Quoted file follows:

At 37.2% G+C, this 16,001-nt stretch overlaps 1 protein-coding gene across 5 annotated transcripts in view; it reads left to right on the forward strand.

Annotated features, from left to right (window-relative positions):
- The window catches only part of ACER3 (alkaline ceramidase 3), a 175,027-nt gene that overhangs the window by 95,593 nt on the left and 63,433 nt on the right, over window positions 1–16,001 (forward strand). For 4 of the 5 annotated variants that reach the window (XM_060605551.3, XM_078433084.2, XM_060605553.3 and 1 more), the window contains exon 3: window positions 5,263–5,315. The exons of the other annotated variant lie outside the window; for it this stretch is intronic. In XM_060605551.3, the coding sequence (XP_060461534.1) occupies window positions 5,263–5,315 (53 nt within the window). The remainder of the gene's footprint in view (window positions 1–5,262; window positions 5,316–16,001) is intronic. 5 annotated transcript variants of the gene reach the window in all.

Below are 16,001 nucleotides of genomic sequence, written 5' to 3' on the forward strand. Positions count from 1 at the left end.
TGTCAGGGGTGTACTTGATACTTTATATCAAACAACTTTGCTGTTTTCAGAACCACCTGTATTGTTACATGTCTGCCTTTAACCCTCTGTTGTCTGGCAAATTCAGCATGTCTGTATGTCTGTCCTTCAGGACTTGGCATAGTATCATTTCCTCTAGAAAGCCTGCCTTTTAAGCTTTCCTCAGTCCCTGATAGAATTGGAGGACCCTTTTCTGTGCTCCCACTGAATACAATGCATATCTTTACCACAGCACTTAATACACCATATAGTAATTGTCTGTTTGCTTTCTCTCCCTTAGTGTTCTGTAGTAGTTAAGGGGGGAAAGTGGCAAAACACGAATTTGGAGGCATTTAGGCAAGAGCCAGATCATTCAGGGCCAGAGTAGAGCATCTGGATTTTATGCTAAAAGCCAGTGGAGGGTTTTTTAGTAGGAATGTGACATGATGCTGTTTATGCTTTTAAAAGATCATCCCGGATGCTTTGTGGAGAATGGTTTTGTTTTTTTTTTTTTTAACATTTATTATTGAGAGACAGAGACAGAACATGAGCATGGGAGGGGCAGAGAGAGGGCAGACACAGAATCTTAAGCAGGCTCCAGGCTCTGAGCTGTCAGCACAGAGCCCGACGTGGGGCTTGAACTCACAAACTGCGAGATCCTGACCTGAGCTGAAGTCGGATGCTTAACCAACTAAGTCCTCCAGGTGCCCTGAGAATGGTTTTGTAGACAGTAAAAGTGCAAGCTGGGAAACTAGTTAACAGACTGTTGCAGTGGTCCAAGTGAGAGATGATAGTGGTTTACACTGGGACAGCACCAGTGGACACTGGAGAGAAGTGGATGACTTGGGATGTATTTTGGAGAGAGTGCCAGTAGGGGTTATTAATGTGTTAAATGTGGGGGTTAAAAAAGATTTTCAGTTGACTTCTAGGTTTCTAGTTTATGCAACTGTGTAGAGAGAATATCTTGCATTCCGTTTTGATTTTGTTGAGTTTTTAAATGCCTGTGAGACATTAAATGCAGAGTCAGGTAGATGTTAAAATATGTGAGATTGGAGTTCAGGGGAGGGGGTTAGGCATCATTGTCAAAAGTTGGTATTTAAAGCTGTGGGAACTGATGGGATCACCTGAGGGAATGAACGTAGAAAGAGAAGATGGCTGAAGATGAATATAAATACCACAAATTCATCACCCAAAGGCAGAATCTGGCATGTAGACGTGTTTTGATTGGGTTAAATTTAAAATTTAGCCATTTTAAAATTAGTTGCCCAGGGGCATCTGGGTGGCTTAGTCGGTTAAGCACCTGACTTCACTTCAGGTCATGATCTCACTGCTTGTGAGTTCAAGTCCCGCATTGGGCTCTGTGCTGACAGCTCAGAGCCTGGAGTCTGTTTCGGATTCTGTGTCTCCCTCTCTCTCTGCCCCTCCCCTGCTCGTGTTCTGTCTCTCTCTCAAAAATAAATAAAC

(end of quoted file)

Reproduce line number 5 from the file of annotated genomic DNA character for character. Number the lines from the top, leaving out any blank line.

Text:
TGTCAGGGGTGTACTTGATACTTTATATCAAACAACTTTGCTGTTTTCAGAACCACCTGTATTGTTACATGTCTGCCTTTAACCCTCTGTTGTCTGGCAAATTCAGCATGTCTGTATGTCTGTCCTTCAGGACTTGGCATAGTATCATTTCCTCTAGAAAGCCTGCCTTTTAAGCTTTCCTCAGTCCCTGATAGAATTGGAGGACCCTTTTCTGTGCTCCCACTGAATACAATGCATATCTTTACCACAGCACTTAATACACCATATAGTAATTGTCTGTTTGCTTTCTCTCCCTTAGTGTTCTGTAGTAGTTAAGGGGGGAAAGTGGCAAAACACGAATTTGGAGGCATTTAGGCAAGAGCCAGATCATTCAGGGCCAGAGTAGAGCATCTGGATTTTATGCTAAAAGCCAGTGGAGGGTTTTTTAGTAGGAATGTGACATGATGCTGTTTATGCTTTTAAAAGATCATCCCGGATGCTTTGTGGAGAATGGTTTTGTTTTTTTTTTTTTTAACATTTATTATTGAGAGACAGAGACAGAACATGAGCATGGGAGGGGCAGAGAGAGGGCAGACACAGAATCTTAAGCAGGCTCCAGGCTCTGAGCTGTCAGCACAGAGCCCGACGTGGGGCTTGAACTCACAAACTGCGAGATCCTGACCTGAGCTGAAGTCGGATGCTTAACCAACTAAGTCCTCCAGGTGCCCTGAGAATGGTTTTGTAGACAGTAAAAGTGCAAGCTGGGAAACTAGTTAACAGACTGTTGCAGTGGTCCAAGTGAGAGATGATAGTGGTTTACACTGGGACAGCACCAGTGGACACTGGAGAGAAGTGGATGACTTGGGATGTATTTTGGAGAGAGTGCCAGTAGGGGTTATTAATGTGTTAAATGTGGGGGTTAAAAAAGATTTTCAGTTGACTTCTAGGTTTCTAGTTTATGCAACTGTGTAGAGAGAATATCTTGCATTCCGTTTTGATTTTGTTGAGTTTTTAAATGCCTGTGAGACATTAAATGCAGAGTCAGGTAGATGTTAAAATATGTGAGATTGGAGTTCAGGGGAGGGGGTTAGGCATCATTGTCAAAAGTTGGTATTTAAAGCTGTGGGAACTGATGGGATCACCTGAGGGAATGAACGTAGAAAGAGAAGATGGCTGAAGATGAATATAAATACCACAAATTCATCACCCAAAGGCAGAATCTGGCATGTAGACGTGTTTTGATTGGGTTAAATTTAAAATTTAGCCATTTTAAAATTAGTTGCCCAGGGGCATCTGGGTGGCTTAGTCGGTTAAGCACCTGACTTCACTTCAGGTCATGATCTCACTGCTTGTGAGTTCAAGTCCCGCATTGGGCTCTGTGCTGACAGCTCAGAGCCTGGAGTCTGTTTCGGATTCTGTGTCTCCCTCTCTCTCTGCCCCTCCCCTGCTCGTGTTCTGTCTCTCTCTCAAAAATAAATAAAC